|Publication number||US5615394 A|
|Application number||US 08/330,637|
|Publication date||Mar 25, 1997|
|Filing date||Oct 28, 1994|
|Priority date||Jun 23, 1994|
|Also published as||CN1129988A|
|Publication number||08330637, 330637, US 5615394 A, US 5615394A, US-A-5615394, US5615394 A, US5615394A|
|Inventors||Richard E. Albrecht|
|Original Assignee||Eastman Kodak Company|
|Export Citation||BiBTeX, EndNote, RefMan|
|Patent Citations (27), Non-Patent Citations (2), Referenced by (11), Classifications (17), Legal Events (7)|
|External Links: USPTO, USPTO Assignment, Espacenet|
This is a continuation-in-part of U.S. patent application Ser. No. 08/327,089 filed Oct. 21, 1994 which is a continuation-in-part of U.S. patent application Ser. No. 08/264,392, filed Jun. 23, 1994, both now abandoned.
The ornamental aspects of features of the single use camera illustrated in FIGS. 10-14 are subjects of the following copending design applications commonly assigned with the present application: Flash Camera with Cover Label, Ser. No. 29/027/928, Flash Camera, Ser. No. 29/027,930; Cover Label for Flash Camera, Ser. No. 29/027,933, [Docket No., all of which were filed on Sep. 1, 1994; and Rear Cover of Flash Camera, Ser. No. 08/327,250, filed on Oct. 21, 1994. Other features of the single use camera illustrated in FIGS. 10-14 are subjects of the following utility applications commonly assigned with the present application and filed simultaneously herewith: Single Touch Flash Charger Control, Ser. No. 08/330,658, and One Piece Viewfinder And Fabrication Process, Ser. No. 08/330,572 filed Oct. 28, 1994.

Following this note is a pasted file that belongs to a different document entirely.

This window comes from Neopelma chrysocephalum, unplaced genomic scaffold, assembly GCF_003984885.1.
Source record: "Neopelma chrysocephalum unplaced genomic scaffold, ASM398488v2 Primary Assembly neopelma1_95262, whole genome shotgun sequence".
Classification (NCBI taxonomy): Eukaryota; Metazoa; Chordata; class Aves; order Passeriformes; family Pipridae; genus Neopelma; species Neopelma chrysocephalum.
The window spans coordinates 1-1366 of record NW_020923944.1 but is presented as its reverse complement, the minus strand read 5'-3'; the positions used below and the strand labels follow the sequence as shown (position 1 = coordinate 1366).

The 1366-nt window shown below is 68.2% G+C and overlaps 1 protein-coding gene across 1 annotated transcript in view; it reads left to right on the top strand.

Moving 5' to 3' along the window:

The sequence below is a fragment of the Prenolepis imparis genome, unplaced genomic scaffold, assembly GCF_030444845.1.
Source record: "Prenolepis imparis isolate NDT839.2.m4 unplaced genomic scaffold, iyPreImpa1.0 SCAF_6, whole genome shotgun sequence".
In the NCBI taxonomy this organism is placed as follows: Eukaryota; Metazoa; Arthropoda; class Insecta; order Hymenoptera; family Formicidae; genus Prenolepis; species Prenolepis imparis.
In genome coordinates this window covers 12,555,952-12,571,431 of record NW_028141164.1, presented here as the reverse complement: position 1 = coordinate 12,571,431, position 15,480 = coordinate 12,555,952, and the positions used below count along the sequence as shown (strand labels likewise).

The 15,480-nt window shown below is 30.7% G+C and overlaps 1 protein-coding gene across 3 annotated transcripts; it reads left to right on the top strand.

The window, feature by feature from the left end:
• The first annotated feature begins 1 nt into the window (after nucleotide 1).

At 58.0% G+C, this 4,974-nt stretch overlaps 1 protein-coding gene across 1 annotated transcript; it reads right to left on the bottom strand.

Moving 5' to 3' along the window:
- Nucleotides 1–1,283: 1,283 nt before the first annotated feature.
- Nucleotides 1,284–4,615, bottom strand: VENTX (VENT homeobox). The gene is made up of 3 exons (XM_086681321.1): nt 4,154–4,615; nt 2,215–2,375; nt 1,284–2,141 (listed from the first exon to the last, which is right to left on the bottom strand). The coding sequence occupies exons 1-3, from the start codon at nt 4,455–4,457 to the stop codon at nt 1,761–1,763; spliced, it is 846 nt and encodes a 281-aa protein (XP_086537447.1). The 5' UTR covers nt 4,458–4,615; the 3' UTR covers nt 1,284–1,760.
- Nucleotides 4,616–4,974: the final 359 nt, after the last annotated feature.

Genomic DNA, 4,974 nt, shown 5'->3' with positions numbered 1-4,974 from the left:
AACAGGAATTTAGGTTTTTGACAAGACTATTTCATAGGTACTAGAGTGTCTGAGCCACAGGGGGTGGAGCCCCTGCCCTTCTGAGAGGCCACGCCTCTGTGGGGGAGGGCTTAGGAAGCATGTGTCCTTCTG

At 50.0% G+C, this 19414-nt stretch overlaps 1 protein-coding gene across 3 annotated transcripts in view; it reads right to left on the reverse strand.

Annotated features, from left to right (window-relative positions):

1. Field of the Invention
This invention relates generally to anamorphic lenses, and more particularly to an anamorphic lens having a cylindrical and/or an acylindrical surface, and to an improved photographic camera flash assembly incorporating an anamorphic lens having a cylindrical and/or an acylindrical surface for providing independent illumination control at a target.
2. Description of the Related Art
Illumination assemblies for flash systems of currently popular photographic cameras comprise a trough-type reflector which surrounds a long, slender Xenon flash tube, and a transparent front cover to isolate the flash tube and reflector from physical contact. Front covers typically have optical power to improve the distribution of flash illumination in the object scene being photographed, and thus the front cover can be regarded as a lens.
Sugawara, U.S. Pat. No. 5,160,192, for example, describes an illuminating instrument for decreasing light distribution nonuniformity at an object scene, composed of a multi-ellipsoid reflector, a light source, and a condenser which concentrates light from the flash burst in an object scene. The condenser has an effective convex cylindrical Fresnel lens rear surface in which the Fresnel grooves are perpendicular to the longitudinal axis of the flash tube and a concentric, convex Fresnel front lens surface.
English, U.S. Pat. No. 4,462,063, describes a photo flash assembly which includes an aspheric lens to enhance light output and scene illumination. The aspheric lens has a convexly curving outward surface of either spherical or aspherical shape and a spherical rear, inner surface.